My previous post strayed into questionable territory.  I just thought of a (perhaps) less speculative analogy comparing life and evolution with the universe and causality.

As far as we know, life in the universe (even if it's relatively abundant) must be fairly dispersed.  The universe probably existed for billions of years before life ever came along.  If Earth is the only (or first) planet with life, then the universe was almost 10 billion years old before life made an appearance.  The point being that life is a very small part of the universe as a whole.

Yet it was only 150 years ago that Darwin gave us the theory of evolution by natural selection.  There was a perfectly logical explanation for life that didn't require design or God at all.  We just didn't know what it was until Darwin figured it out.

I think the questions surrounding determinism and causality are essentially an expression of a similar scenario in which an answer lies in waiting.  An answer that doesn't require design or God.  It could be that the macro universe is tweaked ever so slightly by its underlying quantum foundation, introducing enough uncertainty to obscure destiny.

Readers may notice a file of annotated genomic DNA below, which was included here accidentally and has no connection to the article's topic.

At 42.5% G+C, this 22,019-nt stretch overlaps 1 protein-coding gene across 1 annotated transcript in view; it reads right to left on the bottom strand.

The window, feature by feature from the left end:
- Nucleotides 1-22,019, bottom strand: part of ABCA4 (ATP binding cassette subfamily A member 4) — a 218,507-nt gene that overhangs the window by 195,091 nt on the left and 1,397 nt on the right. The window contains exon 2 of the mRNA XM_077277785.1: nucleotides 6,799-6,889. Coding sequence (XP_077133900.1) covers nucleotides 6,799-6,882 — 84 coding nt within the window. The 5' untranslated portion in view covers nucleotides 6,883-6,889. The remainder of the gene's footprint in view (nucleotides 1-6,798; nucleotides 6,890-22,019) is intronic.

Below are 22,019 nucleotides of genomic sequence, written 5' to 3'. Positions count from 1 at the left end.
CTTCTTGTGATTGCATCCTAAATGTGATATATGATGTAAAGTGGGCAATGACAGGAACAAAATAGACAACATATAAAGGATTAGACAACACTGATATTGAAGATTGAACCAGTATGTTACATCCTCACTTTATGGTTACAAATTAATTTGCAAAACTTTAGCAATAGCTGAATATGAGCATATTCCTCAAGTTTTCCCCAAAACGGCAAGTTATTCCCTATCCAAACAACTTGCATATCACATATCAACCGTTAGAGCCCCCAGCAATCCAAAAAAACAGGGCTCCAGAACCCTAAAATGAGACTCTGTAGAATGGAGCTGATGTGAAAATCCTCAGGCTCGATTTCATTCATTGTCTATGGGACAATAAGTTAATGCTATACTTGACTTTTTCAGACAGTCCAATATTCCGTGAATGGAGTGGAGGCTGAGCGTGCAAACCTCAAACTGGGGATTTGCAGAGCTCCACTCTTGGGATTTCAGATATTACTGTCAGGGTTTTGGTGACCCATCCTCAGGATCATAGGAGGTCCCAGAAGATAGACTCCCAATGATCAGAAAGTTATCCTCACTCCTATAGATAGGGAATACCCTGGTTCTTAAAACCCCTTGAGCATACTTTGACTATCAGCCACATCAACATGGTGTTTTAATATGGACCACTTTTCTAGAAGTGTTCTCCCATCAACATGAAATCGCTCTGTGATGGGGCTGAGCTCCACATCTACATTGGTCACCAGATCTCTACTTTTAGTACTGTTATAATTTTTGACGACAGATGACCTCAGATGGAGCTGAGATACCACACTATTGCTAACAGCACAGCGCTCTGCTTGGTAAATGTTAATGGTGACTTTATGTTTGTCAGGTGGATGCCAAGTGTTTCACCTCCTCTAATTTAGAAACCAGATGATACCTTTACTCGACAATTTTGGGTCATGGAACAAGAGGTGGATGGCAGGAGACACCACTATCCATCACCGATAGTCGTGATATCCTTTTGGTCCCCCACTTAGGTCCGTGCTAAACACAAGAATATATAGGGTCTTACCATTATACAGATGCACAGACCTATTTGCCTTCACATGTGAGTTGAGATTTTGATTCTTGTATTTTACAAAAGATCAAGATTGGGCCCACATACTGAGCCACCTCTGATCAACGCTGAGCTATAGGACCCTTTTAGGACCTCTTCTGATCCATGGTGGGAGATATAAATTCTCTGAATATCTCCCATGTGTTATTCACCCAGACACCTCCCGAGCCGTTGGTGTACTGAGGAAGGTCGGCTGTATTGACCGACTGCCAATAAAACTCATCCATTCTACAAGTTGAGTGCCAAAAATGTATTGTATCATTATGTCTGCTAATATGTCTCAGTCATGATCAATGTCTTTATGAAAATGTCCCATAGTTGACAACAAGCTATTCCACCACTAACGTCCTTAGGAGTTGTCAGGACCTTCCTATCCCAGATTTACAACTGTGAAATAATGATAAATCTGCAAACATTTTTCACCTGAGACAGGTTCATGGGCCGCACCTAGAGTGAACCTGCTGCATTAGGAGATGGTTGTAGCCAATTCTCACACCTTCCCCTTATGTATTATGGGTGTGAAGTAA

I really don't know what to believe about predeterminism but I do know I don't like it for aesthetic and philosophical reasons . . . none of which make a difference to self-determinism, which emerges from causality whether or not it's absolute.
Comment by Chris Townsend on June 19, 2011 at 3:06pm

Remember, that usually when it comes to our current understanding of any scientific observation at a given time that is initially contributed to "randomness" (ie- sub-quantum fluctuations) is later learned to have not truly been random at all.  We eventually learn that the assignment of randomness to a process is limited to the infancy of the idea and is later determined that the seeming randomness in the initial observation was truly our lack of understanding of the process.  It seems random at first because there are, at the time, unmeasurable forces at work that give the facade of randomness, however, they are deeper forces that once quantified are just as predictable as any other and no longer causing the "random" effects we observe.